Report. On Wednesday, the SOS Méditerranée vessel asked for the fifth time for a safe port, and there was once again no answer, either from Valletta or from Rome.

Italy is still ignoring Ocean Viking rescue ship, leaving 180 shipwrecked stuck at sea

The Ocean Viking, a rescue vessel operated by the NGO SOS Méditerranee, has been waiting for a safe port of landing since June 26. Over five days, it has conducted four consecutive rescues, and now there are 180 shipwrecked people on board (including two women).

The last operation took place on Tuesday night, 40 miles south of Lampedusa: 16 migrants were in peril on a fiberglass boat after days of sailing. In this case, the rescue operation took place under the coordination of the Italian authorities. On the same day, there had been another rescue during the late afternoon: 47 migrants on a boat in the Maltese search and rescue area, all severely dehydrated because they had been adrift for four or five days without water since their departure from Libya.

However, on Wednesday, the SOS Méditerranée vessel asked for the fifth time for a safe port, and there was once again no answer, either from Valletta or from Rome.

  1. is Bengalese and was rescued last Thursday with 66 other people on a wooden barge. He told his story to the volunteers: “I left my wife and two children to find work in Libya. I thought the war was over, but I found a dangerous country. The first time I tried to escape, the Libyan Coast Guard caught me, threw away my passport and imprisoned me. The only way to free myself was to pay.”

It took him a year to get out of that hell. On the bridge of the Ocean Viking, a “hair salon” was organized thanks to two professional hairdressers who were among the survivors, stuck in limbo between Italy and Malta. It is a way to lower the tension: some have been at sea for eight days, an unsustainable situation.

Departures are multiplying, but the European authorities are not starting rescue operations, so the shipwrecks are happening in silence.

On Wednesday, the NGO Sea Watch said: “Another nameless body was sighted on Tuesday by the Seabird plane in international waters off Libya. It is the second in two days. We have provided the coordinates to the authorities, asking for its recovery, as well as the investigation of the circumstances of yet another death.”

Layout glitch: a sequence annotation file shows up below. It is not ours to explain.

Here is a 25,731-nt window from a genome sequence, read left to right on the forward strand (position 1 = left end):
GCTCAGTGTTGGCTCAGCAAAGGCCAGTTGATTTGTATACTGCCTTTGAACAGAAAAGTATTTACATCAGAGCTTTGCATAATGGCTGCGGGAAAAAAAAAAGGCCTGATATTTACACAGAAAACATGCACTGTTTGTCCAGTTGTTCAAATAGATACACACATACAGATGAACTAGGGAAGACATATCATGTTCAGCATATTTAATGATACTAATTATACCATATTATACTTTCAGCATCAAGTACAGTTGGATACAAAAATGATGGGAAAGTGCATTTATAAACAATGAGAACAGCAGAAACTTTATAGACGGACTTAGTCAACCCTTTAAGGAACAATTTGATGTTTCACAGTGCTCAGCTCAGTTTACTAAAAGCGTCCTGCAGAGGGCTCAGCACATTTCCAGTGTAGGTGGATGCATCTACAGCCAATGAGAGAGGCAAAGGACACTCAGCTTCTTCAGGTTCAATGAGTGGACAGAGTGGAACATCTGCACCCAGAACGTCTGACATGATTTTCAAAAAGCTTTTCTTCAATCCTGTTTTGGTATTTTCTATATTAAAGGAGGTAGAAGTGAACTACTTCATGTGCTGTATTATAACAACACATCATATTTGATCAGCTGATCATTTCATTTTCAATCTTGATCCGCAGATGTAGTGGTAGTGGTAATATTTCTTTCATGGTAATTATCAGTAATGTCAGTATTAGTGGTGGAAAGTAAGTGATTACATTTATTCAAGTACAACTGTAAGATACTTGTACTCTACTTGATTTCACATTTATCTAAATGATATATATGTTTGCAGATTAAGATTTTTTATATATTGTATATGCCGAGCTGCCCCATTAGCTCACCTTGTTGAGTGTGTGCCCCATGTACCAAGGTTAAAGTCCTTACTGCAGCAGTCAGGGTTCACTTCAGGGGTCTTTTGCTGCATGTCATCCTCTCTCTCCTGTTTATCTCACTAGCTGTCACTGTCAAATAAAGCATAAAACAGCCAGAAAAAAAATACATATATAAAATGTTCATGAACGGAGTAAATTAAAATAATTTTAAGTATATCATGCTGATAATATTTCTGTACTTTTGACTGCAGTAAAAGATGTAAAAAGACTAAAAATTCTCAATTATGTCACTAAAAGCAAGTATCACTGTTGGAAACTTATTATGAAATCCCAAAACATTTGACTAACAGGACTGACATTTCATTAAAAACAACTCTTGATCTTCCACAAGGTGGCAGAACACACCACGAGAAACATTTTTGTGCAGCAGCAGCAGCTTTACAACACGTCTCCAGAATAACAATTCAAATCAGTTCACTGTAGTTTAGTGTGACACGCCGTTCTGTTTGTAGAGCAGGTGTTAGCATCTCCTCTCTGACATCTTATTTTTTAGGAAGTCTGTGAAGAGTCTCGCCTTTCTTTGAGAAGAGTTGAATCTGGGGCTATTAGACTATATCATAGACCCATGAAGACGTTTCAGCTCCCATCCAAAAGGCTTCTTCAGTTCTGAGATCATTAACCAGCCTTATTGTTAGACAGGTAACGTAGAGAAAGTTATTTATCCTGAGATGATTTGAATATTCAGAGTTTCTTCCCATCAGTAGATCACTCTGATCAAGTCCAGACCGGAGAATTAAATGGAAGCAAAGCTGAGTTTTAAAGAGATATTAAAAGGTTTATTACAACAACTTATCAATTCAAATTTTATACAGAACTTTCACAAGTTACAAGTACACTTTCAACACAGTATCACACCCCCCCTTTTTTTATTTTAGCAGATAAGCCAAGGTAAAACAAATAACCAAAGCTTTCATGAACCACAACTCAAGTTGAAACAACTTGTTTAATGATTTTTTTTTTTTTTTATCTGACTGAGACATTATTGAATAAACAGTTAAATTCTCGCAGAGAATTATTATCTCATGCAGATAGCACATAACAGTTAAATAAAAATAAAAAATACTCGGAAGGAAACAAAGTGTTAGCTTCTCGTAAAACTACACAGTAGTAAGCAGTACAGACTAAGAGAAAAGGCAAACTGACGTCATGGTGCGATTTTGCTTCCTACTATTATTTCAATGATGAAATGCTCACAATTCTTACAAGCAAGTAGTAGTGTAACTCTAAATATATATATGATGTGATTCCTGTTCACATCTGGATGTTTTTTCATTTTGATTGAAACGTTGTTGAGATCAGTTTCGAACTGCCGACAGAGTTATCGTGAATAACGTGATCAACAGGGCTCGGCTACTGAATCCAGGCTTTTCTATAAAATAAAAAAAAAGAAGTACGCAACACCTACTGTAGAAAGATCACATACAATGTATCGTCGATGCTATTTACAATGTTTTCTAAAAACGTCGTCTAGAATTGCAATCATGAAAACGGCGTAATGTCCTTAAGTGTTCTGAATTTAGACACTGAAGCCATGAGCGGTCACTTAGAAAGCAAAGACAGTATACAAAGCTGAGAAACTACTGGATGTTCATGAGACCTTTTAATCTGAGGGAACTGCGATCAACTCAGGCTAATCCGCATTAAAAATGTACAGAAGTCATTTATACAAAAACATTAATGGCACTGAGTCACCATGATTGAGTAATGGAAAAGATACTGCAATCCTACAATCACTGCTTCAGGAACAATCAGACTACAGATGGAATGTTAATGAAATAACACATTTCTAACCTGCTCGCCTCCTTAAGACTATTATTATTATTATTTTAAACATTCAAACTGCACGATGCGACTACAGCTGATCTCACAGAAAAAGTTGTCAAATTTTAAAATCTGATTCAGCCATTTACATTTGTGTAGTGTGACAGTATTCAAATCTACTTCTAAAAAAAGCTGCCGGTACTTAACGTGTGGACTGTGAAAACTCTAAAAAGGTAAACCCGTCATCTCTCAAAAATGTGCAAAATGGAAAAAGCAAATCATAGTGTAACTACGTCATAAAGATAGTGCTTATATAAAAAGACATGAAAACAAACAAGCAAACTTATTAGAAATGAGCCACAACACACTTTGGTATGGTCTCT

Then, in the evening, there was another sighting: “Once again our #Seabird has discovered three boats in distress in the Maltese search and rescue zone, south of #Lampedusa. The responsible authorities have been informed. @MaltaGov @Armed_Forces_MT – the rescue of these people is your duty!”

Meanwhile, the 43 shipwrecked people rescued on Monday by the ship Mare Jonio of Mediterranea Saving Humans are safe in Augusta, Sicily. The group includes a Syrian family with two children: “In our country, life is impossible,” they told us. “We lived in Damascus, we had to flee. Schools are a target for bombs or armed men who pass by on motorcycles and shoot at the windows. Fighting, kidnappings – we sold our house for a small sum and ran away. In Libya we found war once again, fierce fighting. There was only one open path: the sea. At night, the militiamen ordered us to board a small 5-meter fiberglass boat. They piled us up like animals and pushed us into the sea at gunpoint. They gave us a compass and said, ‘Go north.’ We spent two days at sea, the waves were high and the water was coming in. We cut up plastic bottles to empty the boat. That’s how we survived.”

There are also more and more autonomous arrivals on the Italian coast. On Wednesday, there were 11 landings in Lampedusa: 116 migrants have been rescued by the Finance Police and the Port Captain’s Office. The migrant hotspot of Contrada Imbriacola held 209 guests yesterday. On Thursday, 80 of them were to be transferred to Porto Empedocle.

On the island of Marettimo, in the Trapani area, nine Tunisians arrived on a rubber boat. This is the second landing in a week. Finally, 17 Algerians landed in Sardinia, including a father with his 5-year-old daughter. They were on a boat that landed in Sant’Antioco. In 24 hours, about 100 Algerians arrived on the Sardinian coast.

On the eastern border of Europe, Wednesday brought the news of a shipwreck: at least six victims have been confirmed, but the death toll is set to rise. The boat sank in Lake Van, Turkey, on Saturday night. Teams of divers are at work trying to find the wreck, which is believed to be at a depth of 120 meters. There were about 60 people on board, from Pakistan, Afghanistan and Iran.

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